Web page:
Toning down the rhetoric....

There was an interesting juxtaposition going on in my kitchen yesterday morning. In the background I was listening to NPR's Scott Simon discuss his friendship with Gabrielle Gibbons, in the foreground we were discussing me. Specifically, we (my daughter (C), her friend (who mostly kept quiet) and I) were discussing how virtually all of C's friends have been scared of me at one time or another. I loudly berate C for various things she does - real and perceived. I can scream, yell and nag for up to an hour after any particular incident. C reminded me that once I said no I wouldn't take them to the mall, and when the girl then called her mom to see if she would, I freaked out for no apparent reason. (I probably thought the girl was being manipulative, if one parent says no, try another). This week alone I have called my daughter, "The world's most spoiled child." I have also called her "vain" and "irresponsible" for wanting to wear brand new Uggs to the Bridgewater Sports Arena (if she weren't going with the church youth group, I wouldn't have let her go at all). Earlier this week I've also criticized her friends as being a bad influence on her and I also called the mother of one so-called bad influence "a complete idiot", referring to her behavior toward C's other friends. Did I use my outside voice? Yes, I most definitely did.

This morning the tables were turned as I made bagels and eggs for my daughter. My tone had softened despite having just listened to NJ 101.5 complain about the liberals who were criticizing Sarah Palin's rhetoric for possibly influencing the Arizona shooting. I'm sold! Sarah encourages people - on her website -to "take politicians out" if they disagree with her (Gibbons was on that list), plus she has a newly-canceled reality show where she proudly shoots things (well, only animals, I assume, since I didn't see it). My blood was boiling, but I called my daughter "sweetheart" as called her down to "please come eat your breakfast". My pre-dawn rhetoric was warm and loving.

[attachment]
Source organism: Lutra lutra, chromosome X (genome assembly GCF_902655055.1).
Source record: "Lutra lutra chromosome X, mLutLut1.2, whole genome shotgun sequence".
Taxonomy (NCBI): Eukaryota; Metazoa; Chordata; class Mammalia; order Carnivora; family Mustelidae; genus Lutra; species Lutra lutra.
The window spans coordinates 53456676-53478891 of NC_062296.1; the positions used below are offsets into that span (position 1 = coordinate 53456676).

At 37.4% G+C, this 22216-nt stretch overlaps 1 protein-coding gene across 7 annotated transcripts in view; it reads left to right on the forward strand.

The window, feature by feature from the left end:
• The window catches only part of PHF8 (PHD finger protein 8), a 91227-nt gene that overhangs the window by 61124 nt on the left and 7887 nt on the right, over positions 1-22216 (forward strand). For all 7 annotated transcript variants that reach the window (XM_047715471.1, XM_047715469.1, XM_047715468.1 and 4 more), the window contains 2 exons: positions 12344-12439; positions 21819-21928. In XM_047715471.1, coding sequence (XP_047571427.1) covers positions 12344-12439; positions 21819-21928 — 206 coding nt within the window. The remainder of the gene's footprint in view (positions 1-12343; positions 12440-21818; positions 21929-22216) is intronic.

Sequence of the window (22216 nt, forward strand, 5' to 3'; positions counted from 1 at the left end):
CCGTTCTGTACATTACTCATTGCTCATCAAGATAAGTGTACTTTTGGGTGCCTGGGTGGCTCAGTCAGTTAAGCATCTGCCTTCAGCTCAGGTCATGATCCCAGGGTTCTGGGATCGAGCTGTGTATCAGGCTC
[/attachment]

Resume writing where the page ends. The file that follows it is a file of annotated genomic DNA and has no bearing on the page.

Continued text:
How can I call myself a pacifist, or even an anti-bully when I yell at all the children in my life? It's to the point where my daughter and her friend both admitted that they don't listen to my rants half the time.

How do I convey my passion for whatever point I am trying to make (including how much I distrust my daughter's friend's Mom) without bordering on emotional abuse? How do I change my nature? Yoga? Pro.zac? Pot? Would Palin ask the same questions? Doubtful. Should I?

But there's the difference: I see my failings and that their continued toxicity can evolve into very negative results. Instead of pushing my daughter to be more responsible about her $150 boots, I know she enjoyed proving me wrong. Her boots weren't stolen on Saturday night.

While writing this, I started to read this article about Chinese parenting techniques.  Who knew I was part Chinese?! I don't call my kids fatty or trash - but I have called them lazy and spoiled - in fact I've used those terms regularly! Saturday's argument wasn't about homework or practicing, it was about responsibility: not wearing your boots where you shouldn't wear them.

But unlike the Wall Street Journal Super Chinese Mom (and clearly if she is a Yale-Professor and comments for the WSJ she is better than I am) my goal wasn't to boost C's self-esteem, it was to teach her that she needs to take care of her things. Of course, it backfired! I came off as the hysterical mother, shouting about nothing of consequence, she did what she wanted (wearing the shoes) and she showed how wrong I was (they didn't get stolen by BSA drug dealing 9th graders). Or did it? Did I teach her an even more valuable lesson: take care of your stuff or your Mom will be RIGHT?! The lesson, after all, was responsibility...

or was it?

Women demonstrate their power in many ways: successfully encouraging you to shoot your enemies, force-feeding their daughters piano practice to the best results and Sicilian-tempered rants and raves in order to save the Uggs. On the other hand, can't we women have our Prozac and be good moms too?


Anonymous said…
I've also read that article about Chinese moms (my husband forwarded it to me) and I can definitely say that no, you are not like them. Trust me. I had one. lol I mean that in a good way. :)

And I'll also add that just because the author is at Yale and writes for the WSJ - those two things do not make a better person.
Poppet said…
Your right - she might not be a better person with that resume, nor is she necessarily a better/worse Mom, but writing for the WSJ OR teaching at Yale are accomplishments that I respect... and maybe envy.

Thanks for your comment!

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